This brings me to another “h” word that has shaped my life-

Hope.

yes, along with being a disciple of the “delayed gratification” mantra, I’ve also ben prone to the “hope for better” syndrome. the irrational belief that if I worked harder, longer, better at whatever, the clouds would part, the sun would shine, and life would be beyond wonderful.

Someone once told me, “there is no hope.” Please, let’s not get into a pedantic diatribe about this four letter word, perhaps we can agree that “Hope” means whatever you or I or anyone else wants it to mean. I think the afore mentioned person’s take on “hope” was that one just can’t sit on a rock “hoping” that it will start raining gold, life reality is that “hope” can inspire us but “Work” is what makes dreams happen. As usual, this is a rather simplistic statement, at least in my experience.

I’d “hoped” to be an Olympic volleyball player and I “worked” for years to achieve this goal. However, there was a fundamental flaw in my hoped for vision. I did not have the physical attributes required to be a world class volleyball player. For those not familiar with the sport, one of volleyball’s defining features is an eight foot net which divides the two opposing teams. In order to be successful at this sport, you must be able to jump high above this eight foot obstacle. As I barely stand over five and one half feet tall, I was at a distinct disadvantage compared to players towering over six feet. Sure, there are short guys who can nearly jump over tall buildings but I was not one of them. Hence, This life choice was not well grounded in reality.

Did this limit my happiness playing volleyball? Ultimately, yes, because I wanted to win as that seemed to be the measure of success and my lack of height often prevented me from winning. Still, and this is a further reflection on my tendency to hang on too long to things that aren’t working, I played for many years “hoping” to somehow defy reality and reach my goal. A wiser man described such acts of futility as insanity.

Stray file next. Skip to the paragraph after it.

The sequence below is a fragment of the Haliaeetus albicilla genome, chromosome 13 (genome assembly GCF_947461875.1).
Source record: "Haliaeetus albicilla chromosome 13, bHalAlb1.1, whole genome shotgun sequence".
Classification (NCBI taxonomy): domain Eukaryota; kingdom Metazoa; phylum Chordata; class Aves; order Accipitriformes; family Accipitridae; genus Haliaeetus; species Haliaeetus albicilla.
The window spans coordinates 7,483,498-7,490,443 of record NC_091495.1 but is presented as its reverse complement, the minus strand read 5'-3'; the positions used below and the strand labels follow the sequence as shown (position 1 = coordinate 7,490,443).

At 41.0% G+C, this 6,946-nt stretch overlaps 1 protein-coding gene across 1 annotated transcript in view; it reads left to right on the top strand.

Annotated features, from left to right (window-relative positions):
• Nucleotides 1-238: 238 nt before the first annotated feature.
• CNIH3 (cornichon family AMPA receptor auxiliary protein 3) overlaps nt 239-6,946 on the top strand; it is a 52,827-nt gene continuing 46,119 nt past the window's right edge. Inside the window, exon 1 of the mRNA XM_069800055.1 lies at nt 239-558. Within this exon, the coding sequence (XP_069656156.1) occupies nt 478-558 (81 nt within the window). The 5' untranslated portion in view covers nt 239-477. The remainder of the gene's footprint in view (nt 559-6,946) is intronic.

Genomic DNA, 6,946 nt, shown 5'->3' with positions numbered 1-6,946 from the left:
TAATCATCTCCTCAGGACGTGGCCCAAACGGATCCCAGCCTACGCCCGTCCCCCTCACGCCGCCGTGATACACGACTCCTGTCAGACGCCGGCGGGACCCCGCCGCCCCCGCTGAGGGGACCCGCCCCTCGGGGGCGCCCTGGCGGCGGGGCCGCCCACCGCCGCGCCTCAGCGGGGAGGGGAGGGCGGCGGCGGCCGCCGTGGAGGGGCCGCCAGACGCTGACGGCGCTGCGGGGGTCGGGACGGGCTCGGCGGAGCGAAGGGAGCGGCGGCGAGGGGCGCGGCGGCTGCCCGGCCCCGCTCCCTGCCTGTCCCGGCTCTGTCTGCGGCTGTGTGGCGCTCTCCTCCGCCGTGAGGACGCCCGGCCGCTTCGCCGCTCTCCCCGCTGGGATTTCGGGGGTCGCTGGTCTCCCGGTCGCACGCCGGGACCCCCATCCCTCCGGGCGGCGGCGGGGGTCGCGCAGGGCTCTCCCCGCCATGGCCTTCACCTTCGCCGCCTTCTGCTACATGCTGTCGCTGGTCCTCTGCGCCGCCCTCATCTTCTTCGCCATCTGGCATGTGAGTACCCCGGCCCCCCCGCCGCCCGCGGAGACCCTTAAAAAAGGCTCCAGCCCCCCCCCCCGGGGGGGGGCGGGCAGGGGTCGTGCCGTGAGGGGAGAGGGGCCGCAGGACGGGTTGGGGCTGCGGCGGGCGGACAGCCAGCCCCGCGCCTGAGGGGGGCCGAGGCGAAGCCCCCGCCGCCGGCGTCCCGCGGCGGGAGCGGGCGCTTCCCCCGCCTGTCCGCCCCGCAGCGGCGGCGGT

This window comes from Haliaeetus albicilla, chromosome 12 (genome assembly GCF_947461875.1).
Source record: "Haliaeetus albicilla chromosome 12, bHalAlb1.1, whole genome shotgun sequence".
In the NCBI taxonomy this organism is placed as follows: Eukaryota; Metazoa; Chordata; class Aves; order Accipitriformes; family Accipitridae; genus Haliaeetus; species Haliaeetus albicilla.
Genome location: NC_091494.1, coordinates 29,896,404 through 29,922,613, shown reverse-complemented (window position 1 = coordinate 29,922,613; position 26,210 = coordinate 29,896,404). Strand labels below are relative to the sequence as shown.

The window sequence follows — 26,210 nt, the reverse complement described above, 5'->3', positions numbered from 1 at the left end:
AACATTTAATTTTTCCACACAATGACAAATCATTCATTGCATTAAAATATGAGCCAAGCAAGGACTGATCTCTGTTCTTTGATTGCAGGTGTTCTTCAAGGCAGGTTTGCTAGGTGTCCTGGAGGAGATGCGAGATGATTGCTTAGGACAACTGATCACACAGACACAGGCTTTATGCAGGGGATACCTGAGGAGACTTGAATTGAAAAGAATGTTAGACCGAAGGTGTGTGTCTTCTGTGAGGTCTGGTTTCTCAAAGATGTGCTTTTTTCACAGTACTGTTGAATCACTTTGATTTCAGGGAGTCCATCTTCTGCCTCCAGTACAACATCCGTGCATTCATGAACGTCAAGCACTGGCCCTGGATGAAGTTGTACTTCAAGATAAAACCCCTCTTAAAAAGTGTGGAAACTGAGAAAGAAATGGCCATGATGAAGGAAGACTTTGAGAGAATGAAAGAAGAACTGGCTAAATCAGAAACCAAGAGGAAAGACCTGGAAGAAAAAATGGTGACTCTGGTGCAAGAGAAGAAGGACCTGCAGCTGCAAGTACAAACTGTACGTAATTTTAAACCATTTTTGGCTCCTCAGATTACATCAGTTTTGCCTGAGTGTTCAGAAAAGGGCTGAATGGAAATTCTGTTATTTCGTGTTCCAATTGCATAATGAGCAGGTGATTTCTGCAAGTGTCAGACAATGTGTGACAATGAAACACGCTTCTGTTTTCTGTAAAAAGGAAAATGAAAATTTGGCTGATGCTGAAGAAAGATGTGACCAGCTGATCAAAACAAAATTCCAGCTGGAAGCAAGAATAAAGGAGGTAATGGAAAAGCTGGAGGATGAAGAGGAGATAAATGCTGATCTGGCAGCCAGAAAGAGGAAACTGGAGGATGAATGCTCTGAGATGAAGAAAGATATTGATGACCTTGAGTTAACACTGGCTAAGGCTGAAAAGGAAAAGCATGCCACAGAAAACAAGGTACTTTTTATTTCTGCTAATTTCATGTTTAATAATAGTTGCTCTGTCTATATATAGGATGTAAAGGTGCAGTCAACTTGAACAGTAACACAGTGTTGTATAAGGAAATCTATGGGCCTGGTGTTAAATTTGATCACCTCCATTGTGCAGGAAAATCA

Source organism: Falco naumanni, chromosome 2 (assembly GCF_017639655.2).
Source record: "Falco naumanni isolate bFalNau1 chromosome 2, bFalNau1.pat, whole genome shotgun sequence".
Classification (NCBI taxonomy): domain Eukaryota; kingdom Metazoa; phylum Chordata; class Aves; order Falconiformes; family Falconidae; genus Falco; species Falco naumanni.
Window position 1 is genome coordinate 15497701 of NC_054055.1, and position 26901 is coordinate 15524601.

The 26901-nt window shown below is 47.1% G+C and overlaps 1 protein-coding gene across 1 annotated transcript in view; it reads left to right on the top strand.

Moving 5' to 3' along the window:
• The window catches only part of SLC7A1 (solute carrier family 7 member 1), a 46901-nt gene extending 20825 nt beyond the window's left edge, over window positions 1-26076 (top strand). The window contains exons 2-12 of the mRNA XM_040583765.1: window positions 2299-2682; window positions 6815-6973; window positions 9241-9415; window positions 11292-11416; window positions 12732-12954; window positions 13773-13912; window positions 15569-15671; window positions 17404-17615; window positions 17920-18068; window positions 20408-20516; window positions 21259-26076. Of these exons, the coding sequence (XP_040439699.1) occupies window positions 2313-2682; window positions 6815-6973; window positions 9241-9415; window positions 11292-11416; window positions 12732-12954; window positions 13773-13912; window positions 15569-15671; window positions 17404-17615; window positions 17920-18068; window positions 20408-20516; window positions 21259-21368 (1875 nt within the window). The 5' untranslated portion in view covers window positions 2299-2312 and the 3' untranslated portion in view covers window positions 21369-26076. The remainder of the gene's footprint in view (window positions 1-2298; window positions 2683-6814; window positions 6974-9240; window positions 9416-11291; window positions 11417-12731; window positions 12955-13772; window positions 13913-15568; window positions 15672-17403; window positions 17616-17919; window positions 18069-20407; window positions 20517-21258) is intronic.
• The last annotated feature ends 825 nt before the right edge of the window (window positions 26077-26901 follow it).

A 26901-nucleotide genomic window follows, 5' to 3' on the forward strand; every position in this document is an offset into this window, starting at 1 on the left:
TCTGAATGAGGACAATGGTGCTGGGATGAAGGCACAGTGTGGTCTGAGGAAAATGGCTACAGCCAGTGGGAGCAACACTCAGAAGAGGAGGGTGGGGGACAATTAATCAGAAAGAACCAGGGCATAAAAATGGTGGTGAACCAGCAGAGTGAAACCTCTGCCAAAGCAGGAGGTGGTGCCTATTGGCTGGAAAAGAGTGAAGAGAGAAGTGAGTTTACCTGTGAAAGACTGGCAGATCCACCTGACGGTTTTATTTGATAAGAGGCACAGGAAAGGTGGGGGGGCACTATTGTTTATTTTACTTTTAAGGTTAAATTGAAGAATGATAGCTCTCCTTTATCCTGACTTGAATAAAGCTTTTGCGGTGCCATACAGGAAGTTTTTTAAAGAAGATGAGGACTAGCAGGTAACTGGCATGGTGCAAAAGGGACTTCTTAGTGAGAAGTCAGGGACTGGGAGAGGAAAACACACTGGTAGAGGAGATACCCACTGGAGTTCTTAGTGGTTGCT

Which, finally, brings me to the ultimate subject of this post, which mountain to climb?

I’ve come to believe that if I can face a life challenge each day and create happiness in the process of working to achieve that goal, it’s a mountain worth climbing. Blindness has made such choices much simpler as I’ve had to accept that many things I used to do are not practical anymore. I don’t climb real mountains, sail oceans, or play any sort of sports involving balls which i cannot see. This void was depressing for awhile but eventually I followed my wife’s lead and began to simply enjoy the delights of our daily walks, the pleasure of biting into a tuna fish sandwich on toasted wheat bread, the enjoyment of conversation with neighbors. Then, there’s still writing and storytelling, work I do that is not often fun but eventually rewarding.

All said and done, this blind writer is finding his life path sprinkled more and more with bursts of happiness because I’m making smarter choices on which mountains to climb, and, most important, I’m simply enjoying climbing.

tio stib

Jul, 2017

You might also enjoy “Perfection,” “Fishing

High on Gratitude

in the muck of news’ day platitudes
I’ve lost my cheery attitude
midst hate and anger screamed and spewed
what happened to beatitudes

but past these ugly, mindless feuds
beyond behavior simply rude
there is another world that can be viewed
in Nature’s holy latitude

in this world outside our doors
flowers dance, birds sing, and oceans roar
a world that heeds not human news
where souls soar high on gratitude

You might also enjoy: Truth, Promise

Tio Stib 2016

 

 

 

 

 

High on Gratitude

in the muck of news’ day platitudes
I’ve lost my cheery attitude
midst hate and anger screamed and spewed
what happened to beatitudes

but past these ugly, mindless feuds
beyond behavior simply rude
there is another world that can be viewed